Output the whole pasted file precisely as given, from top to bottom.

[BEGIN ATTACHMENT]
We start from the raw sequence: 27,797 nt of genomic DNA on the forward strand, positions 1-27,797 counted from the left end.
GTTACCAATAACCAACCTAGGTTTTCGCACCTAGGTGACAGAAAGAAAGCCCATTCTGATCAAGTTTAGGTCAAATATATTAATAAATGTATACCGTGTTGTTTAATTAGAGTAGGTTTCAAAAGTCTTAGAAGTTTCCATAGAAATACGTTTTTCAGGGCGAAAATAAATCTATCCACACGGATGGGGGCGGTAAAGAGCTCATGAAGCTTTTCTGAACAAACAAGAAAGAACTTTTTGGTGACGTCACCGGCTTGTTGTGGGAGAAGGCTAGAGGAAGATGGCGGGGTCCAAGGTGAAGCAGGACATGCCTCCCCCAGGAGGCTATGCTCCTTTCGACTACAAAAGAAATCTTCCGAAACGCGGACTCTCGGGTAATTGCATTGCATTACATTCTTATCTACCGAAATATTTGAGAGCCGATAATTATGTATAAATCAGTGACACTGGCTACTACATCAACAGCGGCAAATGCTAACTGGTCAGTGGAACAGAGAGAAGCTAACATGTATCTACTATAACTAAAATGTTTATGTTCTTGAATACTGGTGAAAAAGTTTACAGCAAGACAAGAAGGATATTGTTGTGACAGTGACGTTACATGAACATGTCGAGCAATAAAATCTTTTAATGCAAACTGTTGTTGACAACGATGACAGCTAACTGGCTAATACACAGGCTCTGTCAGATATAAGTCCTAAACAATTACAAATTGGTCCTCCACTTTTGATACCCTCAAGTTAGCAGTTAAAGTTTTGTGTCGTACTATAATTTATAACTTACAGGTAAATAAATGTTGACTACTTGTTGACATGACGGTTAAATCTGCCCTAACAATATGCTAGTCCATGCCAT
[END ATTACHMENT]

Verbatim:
We start from the raw sequence: 27,797 nt of genomic DNA on the forward strand, positions 1-27,797 counted from the left end.
GTTACCAATAACCAACCTAGGTTTTCGCACCTAGGTGACAGAAAGAAAGCCCATTCTGATCAAGTTTAGGTCAAATATATTAATAAATGTATACCGTGTTGTTTAATTAGAGTAGGTTTCAAAAGTCTTAGAAGTTTCCATAGAAATACGTTTTTCAGGGCGAAAATAAATCTATCCACACGGATGGGGGCGGTAAAGAGCTCATGAAGCTTTTCTGAACAAACAAGAAAGAACTTTTTGGTGACGTCACCGGCTTGTTGTGGGAGAAGGCTAGAGGAAGATGGCGGGGTCCAAGGTGAAGCAGGACATGCCTCCCCCAGGAGGCTATGCTCCTTTCGACTACAAAAGAAATCTTCCGAAACGCGGACTCTCGGGTAATTGCATTGCATTACATTCTTATCTACCGAAATATTTGAGAGCCGATAATTATGTATAAATCAGTGACACTGGCTACTACATCAACAGCGGCAAATGCTAACTGGTCAGTGGAACAGAGAGAAGCTAACATGTATCTACTATAACTAAAATGTTTATGTTCTTGAATACTGGTGAAAAAGTTTACAGCAAGACAAGAAGGATATTGTTGTGACAGTGACGTTACATGAACATGTCGAGCAATAAAATCTTTTAATGCAAACTGTTGTTGACAACGATGACAGCTAACTGGCTAATACACAGGCTCTGTCAGATATAAGTCCTAAACAATTACAAATTGGTCCTCCACTTTTGATACCCTCAAGTTAGCAGTTAAAGTTTTGTGTCGTACTATAATTTATAACTTACAGGTAAATAAATGTTGACTACTTGTTGACATGACGGTTAAATCTGCCCTAACAATATGCTAGTCCATGCCAT